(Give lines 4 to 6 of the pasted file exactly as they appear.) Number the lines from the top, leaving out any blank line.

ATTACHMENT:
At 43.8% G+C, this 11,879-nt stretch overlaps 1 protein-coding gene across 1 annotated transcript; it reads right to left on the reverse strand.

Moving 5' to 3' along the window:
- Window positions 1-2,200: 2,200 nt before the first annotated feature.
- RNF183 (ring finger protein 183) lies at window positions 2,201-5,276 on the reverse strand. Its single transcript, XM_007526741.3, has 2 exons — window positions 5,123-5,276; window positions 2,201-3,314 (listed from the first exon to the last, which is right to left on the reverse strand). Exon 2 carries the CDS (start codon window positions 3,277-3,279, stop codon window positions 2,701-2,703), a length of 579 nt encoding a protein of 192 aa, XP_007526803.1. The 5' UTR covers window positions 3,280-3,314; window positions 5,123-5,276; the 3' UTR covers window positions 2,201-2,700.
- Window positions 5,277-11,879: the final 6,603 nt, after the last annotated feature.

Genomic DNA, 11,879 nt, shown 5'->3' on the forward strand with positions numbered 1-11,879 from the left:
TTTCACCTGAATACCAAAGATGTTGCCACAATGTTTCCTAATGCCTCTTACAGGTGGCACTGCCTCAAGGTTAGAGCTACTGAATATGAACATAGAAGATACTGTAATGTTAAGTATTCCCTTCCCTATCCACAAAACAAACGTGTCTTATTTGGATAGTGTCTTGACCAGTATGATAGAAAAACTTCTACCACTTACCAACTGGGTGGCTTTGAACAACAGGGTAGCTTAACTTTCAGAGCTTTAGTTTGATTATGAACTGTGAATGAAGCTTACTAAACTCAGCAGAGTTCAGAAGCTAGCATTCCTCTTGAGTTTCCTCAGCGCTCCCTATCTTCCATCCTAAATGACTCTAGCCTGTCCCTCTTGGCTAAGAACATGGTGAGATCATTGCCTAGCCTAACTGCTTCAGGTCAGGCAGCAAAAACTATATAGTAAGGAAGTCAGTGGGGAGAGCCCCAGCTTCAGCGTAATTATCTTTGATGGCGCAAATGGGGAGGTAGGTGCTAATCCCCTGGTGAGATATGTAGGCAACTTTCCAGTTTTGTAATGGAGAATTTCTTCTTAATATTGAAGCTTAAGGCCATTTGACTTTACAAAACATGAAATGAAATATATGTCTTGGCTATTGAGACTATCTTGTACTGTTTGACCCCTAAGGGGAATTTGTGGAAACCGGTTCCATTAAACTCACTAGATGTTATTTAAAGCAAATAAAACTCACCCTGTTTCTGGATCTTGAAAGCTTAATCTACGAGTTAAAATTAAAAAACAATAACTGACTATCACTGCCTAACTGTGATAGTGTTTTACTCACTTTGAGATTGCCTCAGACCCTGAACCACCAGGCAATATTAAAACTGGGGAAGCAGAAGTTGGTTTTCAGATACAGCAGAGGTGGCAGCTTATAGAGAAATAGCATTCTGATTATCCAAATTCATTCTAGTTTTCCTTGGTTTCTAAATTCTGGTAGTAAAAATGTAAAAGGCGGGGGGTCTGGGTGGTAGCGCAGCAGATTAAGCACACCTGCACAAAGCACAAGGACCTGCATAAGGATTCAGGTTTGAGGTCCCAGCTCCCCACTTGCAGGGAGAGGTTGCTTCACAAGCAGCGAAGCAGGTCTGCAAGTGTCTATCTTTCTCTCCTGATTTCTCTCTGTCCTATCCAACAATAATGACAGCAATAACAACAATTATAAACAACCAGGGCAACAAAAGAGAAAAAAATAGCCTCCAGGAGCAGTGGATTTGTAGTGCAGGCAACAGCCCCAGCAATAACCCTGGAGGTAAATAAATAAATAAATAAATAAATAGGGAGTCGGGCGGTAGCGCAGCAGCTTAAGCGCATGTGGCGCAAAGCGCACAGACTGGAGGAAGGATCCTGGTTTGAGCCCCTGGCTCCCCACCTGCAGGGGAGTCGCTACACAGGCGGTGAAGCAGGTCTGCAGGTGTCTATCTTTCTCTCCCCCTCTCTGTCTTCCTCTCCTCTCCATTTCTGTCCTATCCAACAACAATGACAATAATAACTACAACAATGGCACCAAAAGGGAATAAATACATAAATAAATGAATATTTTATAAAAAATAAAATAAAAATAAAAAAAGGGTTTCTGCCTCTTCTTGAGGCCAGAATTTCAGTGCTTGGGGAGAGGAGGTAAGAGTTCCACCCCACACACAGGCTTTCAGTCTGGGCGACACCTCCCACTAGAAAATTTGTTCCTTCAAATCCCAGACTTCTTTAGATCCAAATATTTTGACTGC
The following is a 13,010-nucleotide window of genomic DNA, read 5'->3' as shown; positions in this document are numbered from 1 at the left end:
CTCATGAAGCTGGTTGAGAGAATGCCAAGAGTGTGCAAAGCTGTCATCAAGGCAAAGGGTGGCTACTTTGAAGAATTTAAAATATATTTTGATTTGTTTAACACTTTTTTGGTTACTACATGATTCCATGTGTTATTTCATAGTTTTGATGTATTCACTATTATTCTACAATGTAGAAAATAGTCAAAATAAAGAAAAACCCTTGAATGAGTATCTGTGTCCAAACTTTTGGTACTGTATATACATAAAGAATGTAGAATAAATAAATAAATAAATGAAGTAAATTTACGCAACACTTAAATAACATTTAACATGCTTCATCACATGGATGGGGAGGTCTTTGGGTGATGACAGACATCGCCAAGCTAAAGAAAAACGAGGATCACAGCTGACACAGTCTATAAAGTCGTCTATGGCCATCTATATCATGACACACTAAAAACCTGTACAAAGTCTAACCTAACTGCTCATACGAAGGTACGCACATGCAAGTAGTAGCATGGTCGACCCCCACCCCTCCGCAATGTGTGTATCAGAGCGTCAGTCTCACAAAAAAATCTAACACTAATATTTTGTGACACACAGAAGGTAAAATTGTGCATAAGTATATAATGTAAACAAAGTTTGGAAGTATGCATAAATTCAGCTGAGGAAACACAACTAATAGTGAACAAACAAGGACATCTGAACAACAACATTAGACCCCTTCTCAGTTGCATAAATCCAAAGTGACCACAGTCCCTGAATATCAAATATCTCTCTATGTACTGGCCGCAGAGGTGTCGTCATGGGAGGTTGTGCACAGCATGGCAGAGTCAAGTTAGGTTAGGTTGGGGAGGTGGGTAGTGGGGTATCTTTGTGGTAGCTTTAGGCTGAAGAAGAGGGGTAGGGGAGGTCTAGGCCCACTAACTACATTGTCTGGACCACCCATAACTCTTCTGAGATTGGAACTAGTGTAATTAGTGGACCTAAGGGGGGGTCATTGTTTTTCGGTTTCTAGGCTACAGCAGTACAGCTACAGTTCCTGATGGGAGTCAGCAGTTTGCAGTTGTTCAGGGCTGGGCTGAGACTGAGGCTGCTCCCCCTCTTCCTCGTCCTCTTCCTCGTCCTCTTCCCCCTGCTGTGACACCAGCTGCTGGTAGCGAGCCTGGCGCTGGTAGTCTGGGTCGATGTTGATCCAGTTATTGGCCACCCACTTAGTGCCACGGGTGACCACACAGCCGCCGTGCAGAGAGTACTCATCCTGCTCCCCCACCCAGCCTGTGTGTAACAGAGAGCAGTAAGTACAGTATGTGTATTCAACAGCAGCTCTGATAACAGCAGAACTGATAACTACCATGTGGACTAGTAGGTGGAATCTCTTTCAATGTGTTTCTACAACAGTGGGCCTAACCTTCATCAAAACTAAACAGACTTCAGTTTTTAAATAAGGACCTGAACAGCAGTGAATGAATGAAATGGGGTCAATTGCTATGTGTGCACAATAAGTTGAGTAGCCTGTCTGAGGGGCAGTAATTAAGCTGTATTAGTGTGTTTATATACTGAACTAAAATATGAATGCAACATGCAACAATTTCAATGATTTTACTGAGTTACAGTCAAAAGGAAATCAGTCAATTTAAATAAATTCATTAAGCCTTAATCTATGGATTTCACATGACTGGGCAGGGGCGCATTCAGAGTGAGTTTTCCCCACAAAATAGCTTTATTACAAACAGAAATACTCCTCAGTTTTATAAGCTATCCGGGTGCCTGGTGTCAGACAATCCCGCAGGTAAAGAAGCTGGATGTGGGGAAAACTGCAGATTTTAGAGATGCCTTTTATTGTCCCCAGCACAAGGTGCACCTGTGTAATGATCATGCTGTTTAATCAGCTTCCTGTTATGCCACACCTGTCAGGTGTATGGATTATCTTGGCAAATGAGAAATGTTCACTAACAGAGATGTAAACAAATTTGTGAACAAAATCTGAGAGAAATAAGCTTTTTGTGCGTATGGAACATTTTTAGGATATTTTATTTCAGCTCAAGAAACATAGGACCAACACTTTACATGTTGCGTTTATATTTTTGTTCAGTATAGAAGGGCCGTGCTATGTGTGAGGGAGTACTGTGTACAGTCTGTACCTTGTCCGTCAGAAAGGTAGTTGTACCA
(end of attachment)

- RNF183 (ring finger protein 183) lies at window positions 2,201-5,276 on the reverse strand. Its single transcript, XM_007526741.3, has 2 exons — window positions 5,123-5,276; window positions 2,201-3,314 (listed from the first exon to the last, which is right to left on the reverse strand). Exon 2 carries the CDS (start codon window positions 3,277-3,279, stop codon window positions 2,701-2,703), a length of 579 nt encoding a protein of 192 aa, XP_007526803.1. The 5' UTR covers window positions 3,280-3,314; window positions 5,123-5,276; the 3' UTR covers window positions 2,201-2,700.
- Window positions 5,277-11,879: the final 6,603 nt, after the last annotated feature.

Genomic DNA, 11,879 nt, shown 5'->3' on the forward strand with positions numbered 1-11,879 from the left: